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Characteristics of a Feature Article

Feature articles:

Contain depth of characters and/or issues, offering background information


about the subject.
Are usually timeless- they are just as acceptable for publication this week or
next month.
Provide more detail often including more research.
Provide the reader with an understanding of the writers attitude towards
his/her subject matter with the careful use of tone.
Provide a forum for ideas, attitudes, reasons, feelings and background.

PURPOSE:
To Inform
To Explain
To Analyse
To Advise
To Persuade
Structure of Feature Articles
The Write-off or Stand first in a Feature article needs to capture the readers attention immediately and
then the lead or introduction must maintain it. The elements required to produce a successful Feature
article are a lead, a body and a conclusion.
LEADS
A successful lead will accomplish three objectives:
1. Attract the reader.
2. Give the reader the central idea.
3. Lead the reader into the story.
TRANSITIONS

Good transitions in feature writing mean that one paragraph moves smoothly
to the next one.
Good transitions work by repeating a word, phrase or idea that has been used
in the paragraph immediately before.

ENDINGS

The conclusion often connects with an idea that has been developed in the
lead, or it can in some way summarise the main points of the article.
The conclusion is often structured in the same way as the lead as it refers to
the angle presented in the introduction. This technique is referred to as the
lead replay.
Often at the end of a Feature article the writer will provide relevant
information about that subject of the Feature, giving interested readers links to
contact groups opens on Thursday.

Types of Leads
DESCRIPTION
Descriptive leads often focus on what it feels like to be at an event by highlighting the sights, sounds,
textures, tastes and smells that evoke clear images in the mind of the reader.
DIRECT ADDRESS

This is when the writer tries to engage the reader immediately. This can be done by asking questions or
asking the reader to imagine something in particular. It is as though the writer is expecting some direct
responses from the reader.
SHOCKING STATEMENT

This type of lead is also known as the teaser.


A shocking or striking statement is one that will produce a strong response in
the reader. Often it will challenge some accepted belief, or simply be
provocative. Statistics are often effective.
It involves the reader by building suspense before revealing the focus of the
story.

NARRATIVE

The narrative lead tells a story.


Sometimes a short piece, often from the writers own experience, will lead the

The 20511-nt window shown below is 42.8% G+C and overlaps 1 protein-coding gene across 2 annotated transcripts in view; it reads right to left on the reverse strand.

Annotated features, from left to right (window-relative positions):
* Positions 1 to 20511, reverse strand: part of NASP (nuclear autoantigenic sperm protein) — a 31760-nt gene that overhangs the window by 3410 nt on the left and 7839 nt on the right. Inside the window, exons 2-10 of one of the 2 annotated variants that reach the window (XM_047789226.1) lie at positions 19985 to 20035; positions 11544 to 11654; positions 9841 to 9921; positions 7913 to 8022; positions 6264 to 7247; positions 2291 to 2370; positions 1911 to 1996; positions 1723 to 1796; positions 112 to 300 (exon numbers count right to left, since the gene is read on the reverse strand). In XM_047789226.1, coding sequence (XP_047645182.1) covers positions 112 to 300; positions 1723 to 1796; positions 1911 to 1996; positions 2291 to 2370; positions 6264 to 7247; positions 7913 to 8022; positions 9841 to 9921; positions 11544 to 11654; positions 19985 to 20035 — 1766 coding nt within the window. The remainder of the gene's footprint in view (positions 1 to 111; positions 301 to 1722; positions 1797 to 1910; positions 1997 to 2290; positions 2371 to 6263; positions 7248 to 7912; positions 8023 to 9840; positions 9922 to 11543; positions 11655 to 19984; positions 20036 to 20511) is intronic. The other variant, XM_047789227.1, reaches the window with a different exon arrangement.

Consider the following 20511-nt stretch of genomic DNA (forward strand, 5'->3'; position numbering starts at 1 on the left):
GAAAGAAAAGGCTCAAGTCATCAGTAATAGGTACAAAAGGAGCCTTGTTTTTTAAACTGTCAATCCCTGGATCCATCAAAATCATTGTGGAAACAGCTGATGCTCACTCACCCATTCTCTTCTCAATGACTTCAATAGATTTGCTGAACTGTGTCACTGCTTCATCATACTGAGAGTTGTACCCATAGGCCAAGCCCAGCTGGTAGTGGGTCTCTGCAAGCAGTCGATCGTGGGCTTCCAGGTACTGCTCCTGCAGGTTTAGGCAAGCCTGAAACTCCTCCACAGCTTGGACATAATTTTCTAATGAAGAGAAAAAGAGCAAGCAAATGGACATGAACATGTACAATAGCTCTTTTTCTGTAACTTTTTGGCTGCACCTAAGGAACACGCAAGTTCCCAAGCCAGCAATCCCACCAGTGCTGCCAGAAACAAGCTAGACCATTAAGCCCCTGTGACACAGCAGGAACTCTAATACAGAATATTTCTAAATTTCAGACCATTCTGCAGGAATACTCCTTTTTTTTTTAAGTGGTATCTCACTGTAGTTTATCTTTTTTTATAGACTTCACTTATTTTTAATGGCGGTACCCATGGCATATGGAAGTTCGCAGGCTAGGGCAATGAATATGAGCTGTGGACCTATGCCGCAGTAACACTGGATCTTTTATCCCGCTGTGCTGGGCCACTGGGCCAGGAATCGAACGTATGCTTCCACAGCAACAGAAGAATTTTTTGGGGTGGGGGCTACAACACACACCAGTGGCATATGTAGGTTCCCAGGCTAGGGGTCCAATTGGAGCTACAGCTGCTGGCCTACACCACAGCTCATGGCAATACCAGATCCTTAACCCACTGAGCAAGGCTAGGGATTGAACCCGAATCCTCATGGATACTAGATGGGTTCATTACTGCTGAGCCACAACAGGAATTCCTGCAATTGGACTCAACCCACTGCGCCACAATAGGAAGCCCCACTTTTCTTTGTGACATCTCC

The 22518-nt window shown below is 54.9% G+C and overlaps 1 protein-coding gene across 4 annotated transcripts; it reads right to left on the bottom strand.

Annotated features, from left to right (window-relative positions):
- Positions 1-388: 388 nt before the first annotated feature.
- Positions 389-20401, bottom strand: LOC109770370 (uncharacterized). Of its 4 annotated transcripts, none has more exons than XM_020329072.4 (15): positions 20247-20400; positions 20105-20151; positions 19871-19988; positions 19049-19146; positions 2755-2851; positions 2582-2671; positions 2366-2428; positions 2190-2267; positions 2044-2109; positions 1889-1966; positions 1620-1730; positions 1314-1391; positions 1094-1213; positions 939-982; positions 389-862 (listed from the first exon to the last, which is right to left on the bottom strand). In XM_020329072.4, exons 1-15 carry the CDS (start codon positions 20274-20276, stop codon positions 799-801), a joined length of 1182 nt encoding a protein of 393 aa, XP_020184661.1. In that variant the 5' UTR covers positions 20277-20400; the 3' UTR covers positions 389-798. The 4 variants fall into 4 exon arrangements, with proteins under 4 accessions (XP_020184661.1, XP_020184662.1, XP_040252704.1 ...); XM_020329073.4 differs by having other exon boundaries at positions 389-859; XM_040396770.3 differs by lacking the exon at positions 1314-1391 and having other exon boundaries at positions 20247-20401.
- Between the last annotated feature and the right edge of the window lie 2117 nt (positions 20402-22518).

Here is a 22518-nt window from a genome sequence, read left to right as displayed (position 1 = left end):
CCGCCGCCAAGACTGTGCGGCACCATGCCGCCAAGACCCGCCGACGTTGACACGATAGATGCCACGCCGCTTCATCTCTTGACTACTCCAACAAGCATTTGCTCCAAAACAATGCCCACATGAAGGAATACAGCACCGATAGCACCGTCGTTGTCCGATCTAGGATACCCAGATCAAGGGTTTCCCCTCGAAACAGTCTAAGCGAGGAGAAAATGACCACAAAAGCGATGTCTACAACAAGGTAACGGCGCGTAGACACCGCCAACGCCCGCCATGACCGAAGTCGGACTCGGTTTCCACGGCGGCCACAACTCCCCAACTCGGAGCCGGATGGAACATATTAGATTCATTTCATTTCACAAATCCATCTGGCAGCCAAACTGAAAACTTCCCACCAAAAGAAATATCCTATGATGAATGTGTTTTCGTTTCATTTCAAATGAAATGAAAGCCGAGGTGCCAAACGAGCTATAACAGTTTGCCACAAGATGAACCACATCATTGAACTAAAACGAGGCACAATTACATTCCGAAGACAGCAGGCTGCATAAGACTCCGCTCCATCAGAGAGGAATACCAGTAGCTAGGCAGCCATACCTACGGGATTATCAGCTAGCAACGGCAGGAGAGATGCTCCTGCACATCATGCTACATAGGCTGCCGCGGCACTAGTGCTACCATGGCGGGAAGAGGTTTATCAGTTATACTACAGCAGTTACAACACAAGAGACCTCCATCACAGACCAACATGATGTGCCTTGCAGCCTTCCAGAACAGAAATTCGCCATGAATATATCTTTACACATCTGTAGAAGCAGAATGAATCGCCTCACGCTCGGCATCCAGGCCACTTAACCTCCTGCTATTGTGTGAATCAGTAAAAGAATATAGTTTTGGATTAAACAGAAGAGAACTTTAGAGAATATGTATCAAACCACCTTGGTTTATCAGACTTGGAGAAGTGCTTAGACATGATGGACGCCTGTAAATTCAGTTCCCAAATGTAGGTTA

reader into the article.
Though it is also descriptive, the narrative lead is more like a play with a scene
characters and dialogue.

QUOTATION
A relevant and effective quotation can introduce the reader to the theme of the article. The quote should
compel the reader to go further into the story.

QUESTION
Should be used only when the question relates directly to the Feature angle and compels the reader to
seek the answers further in the story. Unfortunately, most question leads can be answered with another
question.
LANGUAGE AND GRAMMATICAL CHARACTERISTICS OF FEATURE ARTICLES
PARAGRAPHING
Paragraphs of one to four sentences are used in newspaper feature articles.
QUOTATIONS

Inverted commas indicate direct quotations.


Quotes from eyewitnesses, sources or experts are included in the text.

REGISTERED

Individual speakers who are quoted in a Feature article often use emotive
language.
Feature articles are more creative in the use of language than a news report,
often using emotive language.
Feature articles contain objective material but often appeal to emotions.

KEY WORDS

The vocabulary includes many words that relate to the specific subject
discussed.

An extensive written vocabulary is used.


Contractions are often used to create a chatty/informal person-to-person
tone.

SUBJECT MATTER OF FEATURE ARTICLES


Feature Articles are usually longer than News Reports and Columns and are written about a range of
topics including:

Society
Health
Food
Politics
Entertainment
Individuals
The Environment
Sport
Economics
Current Issues

LAYOUT OF FEATURE ARTICLES

Each Feature article has a headline.


Feature articles generally include a synopsis as part of the byline. The
synopsis provides the reader with information about the content of the text. It
is known as a Write of of Stand first.
Feature articles include a byline. The byline states the name of the writer. This
is often part of the Write off/ Stand first
A photograph, graphics, illustration or cartoon usually accompanies feature
articles.
The text is written in column format.
A BreakOut Box may support feature articles. A BreakOut Box appears next to
the news report and provides readers with related factual information about the
topic. Information in the BreakOut Box includes the use of technical terms,
explanations, graphics and statistics.
Several types and sizes of fonts are used.
Colour is often used in either the headline and/or photograph(s).
Feature articles are usually much longer than news reports and may or may not
be linked to a current hard news event.